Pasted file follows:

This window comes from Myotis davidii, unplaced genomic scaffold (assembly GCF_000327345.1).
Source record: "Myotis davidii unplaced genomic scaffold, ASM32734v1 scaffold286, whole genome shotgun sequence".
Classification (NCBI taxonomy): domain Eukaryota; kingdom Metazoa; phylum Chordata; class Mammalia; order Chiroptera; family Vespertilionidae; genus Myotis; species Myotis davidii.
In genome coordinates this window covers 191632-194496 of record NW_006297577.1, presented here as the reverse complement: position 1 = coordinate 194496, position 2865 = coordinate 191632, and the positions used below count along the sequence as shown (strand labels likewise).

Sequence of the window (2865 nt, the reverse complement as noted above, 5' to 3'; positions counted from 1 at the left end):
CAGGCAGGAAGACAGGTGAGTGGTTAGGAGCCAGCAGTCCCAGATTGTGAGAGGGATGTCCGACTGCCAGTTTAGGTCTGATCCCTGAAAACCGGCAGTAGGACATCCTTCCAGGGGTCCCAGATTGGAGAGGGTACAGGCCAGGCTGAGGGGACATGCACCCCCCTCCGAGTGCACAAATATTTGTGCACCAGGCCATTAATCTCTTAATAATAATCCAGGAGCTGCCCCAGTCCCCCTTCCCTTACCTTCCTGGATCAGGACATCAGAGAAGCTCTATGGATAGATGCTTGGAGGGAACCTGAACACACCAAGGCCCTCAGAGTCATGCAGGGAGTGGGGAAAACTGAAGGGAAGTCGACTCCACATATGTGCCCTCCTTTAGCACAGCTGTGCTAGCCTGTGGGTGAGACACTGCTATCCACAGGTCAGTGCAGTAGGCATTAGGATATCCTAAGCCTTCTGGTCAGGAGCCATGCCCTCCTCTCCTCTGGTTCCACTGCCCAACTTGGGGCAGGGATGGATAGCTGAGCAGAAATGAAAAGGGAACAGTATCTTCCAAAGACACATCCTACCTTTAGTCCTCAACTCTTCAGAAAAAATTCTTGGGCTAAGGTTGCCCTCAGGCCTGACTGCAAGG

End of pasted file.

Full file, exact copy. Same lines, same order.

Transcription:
This window comes from Myotis davidii, unplaced genomic scaffold (assembly GCF_000327345.1).
Source record: "Myotis davidii unplaced genomic scaffold, ASM32734v1 scaffold286, whole genome shotgun sequence".
Classification (NCBI taxonomy): domain Eukaryota; kingdom Metazoa; phylum Chordata; class Mammalia; order Chiroptera; family Vespertilionidae; genus Myotis; species Myotis davidii.
In genome coordinates this window covers 191632-194496 of record NW_006297577.1, presented here as the reverse complement: position 1 = coordinate 194496, position 2865 = coordinate 191632, and the positions used below count along the sequence as shown (strand labels likewise).

Sequence of the window (2865 nt, the reverse complement as noted above, 5' to 3'; positions counted from 1 at the left end):
CAGGCAGGAAGACAGGTGAGTGGTTAGGAGCCAGCAGTCCCAGATTGTGAGAGGGATGTCCGACTGCCAGTTTAGGTCTGATCCCTGAAAACCGGCAGTAGGACATCCTTCCAGGGGTCCCAGATTGGAGAGGGTACAGGCCAGGCTGAGGGGACATGCACCCCCCTCCGAGTGCACAAATATTTGTGCACCAGGCCATTAATCTCTTAATAATAATCCAGGAGCTGCCCCAGTCCCCCTTCCCTTACCTTCCTGGATCAGGACATCAGAGAAGCTCTATGGATAGATGCTTGGAGGGAACCTGAACACACCAAGGCCCTCAGAGTCATGCAGGGAGTGGGGAAAACTGAAGGGAAGTCGACTCCACATATGTGCCCTCCTTTAGCACAGCTGTGCTAGCCTGTGGGTGAGACACTGCTATCCACAGGTCAGTGCAGTAGGCATTAGGATATCCTAAGCCTTCTGGTCAGGAGCCATGCCCTCCTCTCCTCTGGTTCCACTGCCCAACTTGGGGCAGGGATGGATAGCTGAGCAGAAATGAAAAGGGAACAGTATCTTCCAAAGACACATCCTACCTTTAGTCCTCAACTCTTCAGAAAAAATTCTTGGGCTAAGGTTGCCCTCAGGCCTGACTGCAAGG